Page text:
Nicolas Denys was born in Tours, France, in 1603. He came to Acadie with Isaac de Razilly in 1632, full of hope. He wanted to develop trade in fish, furs, and lumber, but he was beset by bad luck. He first established a lumber business east of the LaHave River, sending wood to France on returning supply ships, and a fishing station at what is now Brooklyn. His fishery failed when his ship was seized in Portugal while unloading a cargo of fish at the outbreak of war between France and Spain. His lumber operations continued until Razilly’s death in 1636, when Charles de Menou D’Aulnay, who seized control of Acadie, refused to allow him to export wood on his ships, and much was left to rot.
Denys then developed a fishery at Miscou, which was seized by D’Aunlay in 1647. He was equally unlucky with the fortified fishing post he established at St. Pierre (now St. Peter's). D’Aulnay died in 1650, but his widow’s men raided Denys’s fort and took him prisoner. On his release and return to St. Pierre, his fishing station was raided again on behalf of D’Aulnay’s creditor, Emmanuel LeBorgne, and Denys was taken to Port Royal as a prisoner.
Once he was freed, Denys went to France and obtained a grant from the Company of New France for a monopoly on the fur trade and the fishery from Cape Canso to Gaspé. He returned to St. Pierre and resumed control of his business for the next few years. He developed a short Mi’kmaq portage route between the Atlantic Ocean and the Bras D’Or Lake as a haul-over for his boats. The outline of Denys’s fort is still visible on the west side of the canal that replaced his haul-over.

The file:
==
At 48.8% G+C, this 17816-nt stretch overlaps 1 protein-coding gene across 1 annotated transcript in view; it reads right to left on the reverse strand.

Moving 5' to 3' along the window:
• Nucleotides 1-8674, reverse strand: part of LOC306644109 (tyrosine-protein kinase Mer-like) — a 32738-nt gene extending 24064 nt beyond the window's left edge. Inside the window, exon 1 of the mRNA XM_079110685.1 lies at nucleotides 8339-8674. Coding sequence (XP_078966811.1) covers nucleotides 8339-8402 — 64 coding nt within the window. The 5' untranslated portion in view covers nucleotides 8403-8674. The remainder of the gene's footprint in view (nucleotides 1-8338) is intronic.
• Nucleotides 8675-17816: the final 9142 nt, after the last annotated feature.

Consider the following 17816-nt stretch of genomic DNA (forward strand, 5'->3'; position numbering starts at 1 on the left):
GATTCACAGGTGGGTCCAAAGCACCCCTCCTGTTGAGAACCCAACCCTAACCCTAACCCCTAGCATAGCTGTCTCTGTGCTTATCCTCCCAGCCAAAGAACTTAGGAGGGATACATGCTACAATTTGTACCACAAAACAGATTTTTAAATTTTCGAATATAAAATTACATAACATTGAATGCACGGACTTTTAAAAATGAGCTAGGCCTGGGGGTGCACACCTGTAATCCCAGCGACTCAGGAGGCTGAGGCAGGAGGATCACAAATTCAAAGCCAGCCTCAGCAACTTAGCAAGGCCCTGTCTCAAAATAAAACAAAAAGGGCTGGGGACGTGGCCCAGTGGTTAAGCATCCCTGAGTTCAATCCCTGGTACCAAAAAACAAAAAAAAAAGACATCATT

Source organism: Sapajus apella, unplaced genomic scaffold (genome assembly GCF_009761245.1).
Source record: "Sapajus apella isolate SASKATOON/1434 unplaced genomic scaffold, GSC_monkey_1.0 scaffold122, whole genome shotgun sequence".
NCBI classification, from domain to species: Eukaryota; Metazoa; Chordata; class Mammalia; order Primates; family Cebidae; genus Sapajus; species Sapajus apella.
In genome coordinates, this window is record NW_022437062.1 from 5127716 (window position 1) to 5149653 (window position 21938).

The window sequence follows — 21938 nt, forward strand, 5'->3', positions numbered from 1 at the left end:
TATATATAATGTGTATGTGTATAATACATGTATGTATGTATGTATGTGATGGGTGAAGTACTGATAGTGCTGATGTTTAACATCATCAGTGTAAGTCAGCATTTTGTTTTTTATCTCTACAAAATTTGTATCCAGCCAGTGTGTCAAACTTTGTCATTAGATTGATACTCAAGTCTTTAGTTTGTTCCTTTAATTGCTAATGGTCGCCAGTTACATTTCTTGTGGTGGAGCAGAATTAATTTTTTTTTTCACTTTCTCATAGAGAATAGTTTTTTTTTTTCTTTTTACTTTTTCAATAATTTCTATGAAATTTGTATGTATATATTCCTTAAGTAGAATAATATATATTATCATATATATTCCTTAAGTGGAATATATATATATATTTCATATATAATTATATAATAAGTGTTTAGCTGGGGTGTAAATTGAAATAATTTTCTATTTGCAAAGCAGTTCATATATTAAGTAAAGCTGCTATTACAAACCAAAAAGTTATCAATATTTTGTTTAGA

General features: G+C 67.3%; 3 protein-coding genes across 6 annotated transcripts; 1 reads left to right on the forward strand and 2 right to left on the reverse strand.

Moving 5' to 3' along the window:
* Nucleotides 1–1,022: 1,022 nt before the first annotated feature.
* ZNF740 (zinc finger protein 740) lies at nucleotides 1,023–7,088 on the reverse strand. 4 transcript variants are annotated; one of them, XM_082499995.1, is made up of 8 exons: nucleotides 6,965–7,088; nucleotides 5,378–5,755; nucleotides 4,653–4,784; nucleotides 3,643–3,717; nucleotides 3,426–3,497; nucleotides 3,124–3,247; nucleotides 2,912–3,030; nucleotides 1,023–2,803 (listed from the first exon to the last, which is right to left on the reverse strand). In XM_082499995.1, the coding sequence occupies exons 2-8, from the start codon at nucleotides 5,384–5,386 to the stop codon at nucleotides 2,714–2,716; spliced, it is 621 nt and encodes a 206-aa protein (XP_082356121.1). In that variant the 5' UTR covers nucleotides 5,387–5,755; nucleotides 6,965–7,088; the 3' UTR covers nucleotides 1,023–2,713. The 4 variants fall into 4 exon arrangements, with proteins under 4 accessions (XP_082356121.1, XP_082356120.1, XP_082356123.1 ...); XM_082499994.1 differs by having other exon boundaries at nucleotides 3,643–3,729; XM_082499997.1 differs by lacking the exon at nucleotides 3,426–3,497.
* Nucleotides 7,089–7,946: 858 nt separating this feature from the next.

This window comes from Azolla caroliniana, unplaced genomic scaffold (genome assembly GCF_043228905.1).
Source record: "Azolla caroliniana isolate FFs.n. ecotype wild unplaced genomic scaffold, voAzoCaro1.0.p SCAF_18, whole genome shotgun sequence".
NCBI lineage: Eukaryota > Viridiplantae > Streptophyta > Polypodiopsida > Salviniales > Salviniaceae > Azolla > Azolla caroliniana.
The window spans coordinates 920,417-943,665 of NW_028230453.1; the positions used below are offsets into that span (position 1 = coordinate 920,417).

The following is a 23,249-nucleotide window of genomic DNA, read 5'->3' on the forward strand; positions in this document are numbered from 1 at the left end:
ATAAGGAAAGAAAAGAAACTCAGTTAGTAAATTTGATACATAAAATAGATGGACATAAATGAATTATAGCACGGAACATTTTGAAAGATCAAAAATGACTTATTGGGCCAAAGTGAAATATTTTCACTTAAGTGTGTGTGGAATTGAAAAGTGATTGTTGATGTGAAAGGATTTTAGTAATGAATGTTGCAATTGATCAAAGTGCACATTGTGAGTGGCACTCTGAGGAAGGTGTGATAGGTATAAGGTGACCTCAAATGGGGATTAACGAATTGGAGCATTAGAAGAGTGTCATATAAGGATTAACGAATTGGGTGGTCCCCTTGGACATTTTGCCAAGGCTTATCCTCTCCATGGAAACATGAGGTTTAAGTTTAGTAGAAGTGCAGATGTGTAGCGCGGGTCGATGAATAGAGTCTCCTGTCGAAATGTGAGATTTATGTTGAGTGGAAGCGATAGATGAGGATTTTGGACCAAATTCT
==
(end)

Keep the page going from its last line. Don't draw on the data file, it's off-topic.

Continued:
Denys also established a fortified fishing station and trading post and cleared 30 acres of land for farming at Chedabouctou (Guysborough). He employed about 120 workers and moved his family there from St. Pierre, and for a while, Chedabouctou became his centre of operations. His ship sailed back to France each fall with fish and furs for sale and returned in the spring with fresh supplies. Misfortune struck again when Sieur de la Giraudière, who held the neighbouring concession on the Saint Mary’s River, disputed the boundary and seized Denys’s supply ship, demanding the surrender of his Chedabouctou settlement. With no fresh provisions, Denys was forced to send most of his men back to Cape Breton.
Denys travelled back to France, where his claim to Chedabouctou was upheld by the Company, but meanwhile, La Giraudière’s brother seized the post at St. Pierre. Denys was forced to negotiate with the brothers, and in the end, he surrendered Chedabouctou in exchange for St. Pierre, where he hoped to recoup his losses. Some Mi’kmaw traders brought him two boatloads of furs, which he could have sold for a good profit, but once more, disaster struck: a fire broke out one night in a granary and spread to the other buildings, consuming almost everything and forcing Denys and his remaining workers to flee in their nightshirts. They were able to save only half a cask of brandy and some wine plus a quantity of wheat from a barn that had not yet caught fire.
This misfortune completed Denys’s financial ruin, and he retired to his post at Nipisiguit (Bathurst, New Brunswick) where he wrote his memoirs in a remarkable account of the early history of Acadie. Description Gégraphique et Historique des Costes de L’Amérique Septentrional was published in Paris in 1672. Denys died a disappointed man in 1688 at the age of 85.
Today, St. Peters Canal has replaced Denys’s haul-over and is a National Historic Site. A small community museum recalls the history of the area.